Senate Standing Committee on Environment and Communications Inquiry into the Interactive Gambling Amendment (Prohibition on Credit Card Use) Bill 2020
In March 2021, the Senate referred the Interactive Gambling Amendment (Prohibition on Credit Card Use) Bill to the Standing Committee on Environment and Communications.
The Salvation Army made a submission to this inquiry supporting the Bill and recommending the amendment proceed.
The objective of the proposed amendment is to reduce problem gambling among Australians by implementing a ban on the use of credit cards for online betting and creating a criminal offence and civil penalties for those who accept, facilitate or promote credit card payments for interactive gambling services.
The Salvation Army submission outlines the harm caused by gambling, which include relationship difficulties, health problems, emotional or psychological distress, financial problems, issues with work or study, cultural problems, and criminal activities, bankruptcy, homelessness, suicidal ideation, family and domestic violence.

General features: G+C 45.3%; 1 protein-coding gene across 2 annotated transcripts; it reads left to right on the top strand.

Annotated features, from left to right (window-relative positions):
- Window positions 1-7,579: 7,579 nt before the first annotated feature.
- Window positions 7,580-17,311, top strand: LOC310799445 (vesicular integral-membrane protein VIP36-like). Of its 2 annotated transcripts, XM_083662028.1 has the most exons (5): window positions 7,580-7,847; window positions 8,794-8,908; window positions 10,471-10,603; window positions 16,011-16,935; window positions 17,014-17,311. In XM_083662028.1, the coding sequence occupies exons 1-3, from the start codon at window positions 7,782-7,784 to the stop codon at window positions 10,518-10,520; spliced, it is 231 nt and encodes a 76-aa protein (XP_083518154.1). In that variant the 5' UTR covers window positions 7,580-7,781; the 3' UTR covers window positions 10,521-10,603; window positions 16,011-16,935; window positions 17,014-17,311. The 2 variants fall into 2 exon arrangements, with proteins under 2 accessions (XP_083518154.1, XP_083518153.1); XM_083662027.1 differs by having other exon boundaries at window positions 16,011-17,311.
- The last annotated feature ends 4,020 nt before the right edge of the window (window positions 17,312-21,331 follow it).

Despite credit cards are banned from use in casinos and gaming lounges, there are no rules for gambling online. Online gambling has grown significantly throughout the last decade, particularly, during the COVID-19 pandemic, and credit card-enabled gambling allows significant debt to accumulate very quickly.
Gambling addiction is an impulse control disorder and the ease of using a credit card means that barriers or physical cues that can assist people to manage their impulses do not exist. This is particularly so when gambling online.
From our service areas, we have also seen how the limited identity verification procedures on many online gambling sites, allows substantial debt accrued in a person’s name by another person, such as a partner.
Lastly, The Salvation Army expressed our concern around the financial literacy required to understand the consequences of using a credit card for gambling, including fees for cash advances and interest rates of up to 29.49 per cent per annum.
The Standing Committee’s final report noted a number of critical arguments from The Salvation Army’s submission. Although the majority of the Committee did not support the Bill, The Salvation Army will continue to advocate to prevent the use of credit cards in online gambling.